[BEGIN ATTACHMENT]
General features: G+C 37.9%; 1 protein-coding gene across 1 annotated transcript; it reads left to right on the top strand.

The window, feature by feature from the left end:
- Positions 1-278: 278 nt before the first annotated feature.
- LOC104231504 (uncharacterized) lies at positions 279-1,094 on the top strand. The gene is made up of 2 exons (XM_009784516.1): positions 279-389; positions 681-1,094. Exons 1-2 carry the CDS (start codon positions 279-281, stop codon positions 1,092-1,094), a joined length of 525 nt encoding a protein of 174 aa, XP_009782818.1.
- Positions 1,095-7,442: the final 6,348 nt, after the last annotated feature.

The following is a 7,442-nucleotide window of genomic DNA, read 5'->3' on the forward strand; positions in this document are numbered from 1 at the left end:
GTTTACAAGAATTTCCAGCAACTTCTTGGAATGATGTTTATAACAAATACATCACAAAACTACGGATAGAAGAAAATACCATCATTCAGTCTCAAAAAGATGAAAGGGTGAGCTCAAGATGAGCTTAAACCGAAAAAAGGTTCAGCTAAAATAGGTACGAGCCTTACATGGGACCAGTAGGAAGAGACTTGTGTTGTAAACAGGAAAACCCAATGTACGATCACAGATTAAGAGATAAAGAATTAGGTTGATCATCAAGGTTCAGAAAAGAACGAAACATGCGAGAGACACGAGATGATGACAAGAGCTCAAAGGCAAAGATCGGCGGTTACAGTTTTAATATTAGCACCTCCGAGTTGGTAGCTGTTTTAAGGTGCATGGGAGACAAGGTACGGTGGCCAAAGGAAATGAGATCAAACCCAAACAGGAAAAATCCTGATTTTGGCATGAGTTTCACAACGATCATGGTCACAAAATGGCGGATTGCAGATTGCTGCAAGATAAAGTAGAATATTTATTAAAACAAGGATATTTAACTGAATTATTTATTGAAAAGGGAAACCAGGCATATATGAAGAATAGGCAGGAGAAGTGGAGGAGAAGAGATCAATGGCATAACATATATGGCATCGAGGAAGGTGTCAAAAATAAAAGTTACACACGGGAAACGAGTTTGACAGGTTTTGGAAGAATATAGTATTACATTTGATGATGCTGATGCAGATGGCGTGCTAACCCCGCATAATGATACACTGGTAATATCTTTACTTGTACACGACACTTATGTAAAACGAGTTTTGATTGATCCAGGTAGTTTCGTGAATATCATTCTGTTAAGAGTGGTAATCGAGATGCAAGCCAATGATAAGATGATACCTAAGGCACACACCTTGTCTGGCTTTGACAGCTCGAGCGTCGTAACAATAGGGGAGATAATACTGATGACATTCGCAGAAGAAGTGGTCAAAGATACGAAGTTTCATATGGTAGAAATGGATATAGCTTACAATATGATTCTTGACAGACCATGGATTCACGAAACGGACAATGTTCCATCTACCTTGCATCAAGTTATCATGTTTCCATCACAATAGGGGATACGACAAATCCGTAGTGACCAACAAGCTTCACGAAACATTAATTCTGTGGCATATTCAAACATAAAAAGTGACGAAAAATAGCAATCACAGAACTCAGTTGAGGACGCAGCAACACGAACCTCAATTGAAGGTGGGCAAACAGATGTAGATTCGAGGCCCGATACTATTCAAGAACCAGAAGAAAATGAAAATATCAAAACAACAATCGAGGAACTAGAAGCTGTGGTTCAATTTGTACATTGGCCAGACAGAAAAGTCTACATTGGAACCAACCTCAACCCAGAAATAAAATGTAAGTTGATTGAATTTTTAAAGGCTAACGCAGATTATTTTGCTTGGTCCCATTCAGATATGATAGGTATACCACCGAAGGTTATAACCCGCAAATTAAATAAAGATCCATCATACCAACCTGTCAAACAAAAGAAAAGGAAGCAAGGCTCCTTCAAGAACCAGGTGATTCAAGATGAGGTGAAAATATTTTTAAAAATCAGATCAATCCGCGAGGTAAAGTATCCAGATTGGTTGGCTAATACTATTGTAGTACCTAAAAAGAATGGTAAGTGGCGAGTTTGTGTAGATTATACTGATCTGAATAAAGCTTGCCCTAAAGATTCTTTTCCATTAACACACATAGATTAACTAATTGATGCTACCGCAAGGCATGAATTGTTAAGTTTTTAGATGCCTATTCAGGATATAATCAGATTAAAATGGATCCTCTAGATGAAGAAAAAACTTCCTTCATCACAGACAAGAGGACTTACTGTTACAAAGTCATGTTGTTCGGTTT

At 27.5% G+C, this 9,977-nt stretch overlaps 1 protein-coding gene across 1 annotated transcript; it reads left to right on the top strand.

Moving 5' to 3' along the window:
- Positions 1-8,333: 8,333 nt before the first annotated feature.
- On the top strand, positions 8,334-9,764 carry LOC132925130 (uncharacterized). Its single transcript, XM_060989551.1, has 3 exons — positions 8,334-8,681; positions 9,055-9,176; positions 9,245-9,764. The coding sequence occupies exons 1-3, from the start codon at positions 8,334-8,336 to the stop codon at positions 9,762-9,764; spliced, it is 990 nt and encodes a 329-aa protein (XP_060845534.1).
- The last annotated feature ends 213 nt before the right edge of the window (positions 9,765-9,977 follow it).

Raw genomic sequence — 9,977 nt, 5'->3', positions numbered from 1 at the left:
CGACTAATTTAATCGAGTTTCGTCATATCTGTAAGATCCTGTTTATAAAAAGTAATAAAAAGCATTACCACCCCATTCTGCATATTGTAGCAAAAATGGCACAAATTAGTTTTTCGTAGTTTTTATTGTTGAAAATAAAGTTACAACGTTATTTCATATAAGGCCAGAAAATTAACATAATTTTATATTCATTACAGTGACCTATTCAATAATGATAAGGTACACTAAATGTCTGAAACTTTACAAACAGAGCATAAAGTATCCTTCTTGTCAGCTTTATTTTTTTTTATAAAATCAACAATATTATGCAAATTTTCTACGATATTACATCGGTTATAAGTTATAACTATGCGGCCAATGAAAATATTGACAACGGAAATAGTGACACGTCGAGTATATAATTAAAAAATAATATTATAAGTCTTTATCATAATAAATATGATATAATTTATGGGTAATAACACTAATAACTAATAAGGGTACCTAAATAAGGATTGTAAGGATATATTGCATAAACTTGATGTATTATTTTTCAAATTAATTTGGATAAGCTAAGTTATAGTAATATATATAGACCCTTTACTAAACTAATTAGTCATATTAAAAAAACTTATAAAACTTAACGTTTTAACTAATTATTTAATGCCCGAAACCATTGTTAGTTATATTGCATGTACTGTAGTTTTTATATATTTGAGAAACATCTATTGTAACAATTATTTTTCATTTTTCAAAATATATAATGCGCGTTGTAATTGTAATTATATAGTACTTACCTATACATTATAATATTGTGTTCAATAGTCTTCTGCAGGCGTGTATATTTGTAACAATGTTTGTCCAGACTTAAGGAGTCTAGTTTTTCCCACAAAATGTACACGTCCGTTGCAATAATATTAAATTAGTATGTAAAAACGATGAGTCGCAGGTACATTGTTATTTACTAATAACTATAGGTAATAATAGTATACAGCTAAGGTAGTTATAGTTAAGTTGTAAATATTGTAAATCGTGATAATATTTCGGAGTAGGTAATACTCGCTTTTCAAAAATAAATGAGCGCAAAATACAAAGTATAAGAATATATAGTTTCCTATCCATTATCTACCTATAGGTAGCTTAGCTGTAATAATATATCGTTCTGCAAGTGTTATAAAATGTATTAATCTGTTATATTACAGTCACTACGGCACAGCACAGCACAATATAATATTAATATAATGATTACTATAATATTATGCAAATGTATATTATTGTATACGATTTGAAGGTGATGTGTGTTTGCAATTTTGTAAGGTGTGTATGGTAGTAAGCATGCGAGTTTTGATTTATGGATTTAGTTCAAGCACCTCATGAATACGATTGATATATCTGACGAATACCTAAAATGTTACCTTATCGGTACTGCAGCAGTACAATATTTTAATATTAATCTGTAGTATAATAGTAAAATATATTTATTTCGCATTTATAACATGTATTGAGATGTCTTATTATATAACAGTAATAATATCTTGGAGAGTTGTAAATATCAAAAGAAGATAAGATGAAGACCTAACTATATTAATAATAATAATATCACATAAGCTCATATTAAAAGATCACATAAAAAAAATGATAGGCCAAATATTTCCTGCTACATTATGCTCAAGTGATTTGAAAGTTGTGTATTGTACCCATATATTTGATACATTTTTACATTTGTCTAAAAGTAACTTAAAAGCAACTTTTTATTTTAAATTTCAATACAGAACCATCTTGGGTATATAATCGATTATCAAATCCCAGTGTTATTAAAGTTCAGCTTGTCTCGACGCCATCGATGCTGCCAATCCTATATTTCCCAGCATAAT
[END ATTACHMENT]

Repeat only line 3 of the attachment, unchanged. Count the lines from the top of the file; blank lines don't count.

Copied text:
- Positions 1-278: 278 nt before the first annotated feature.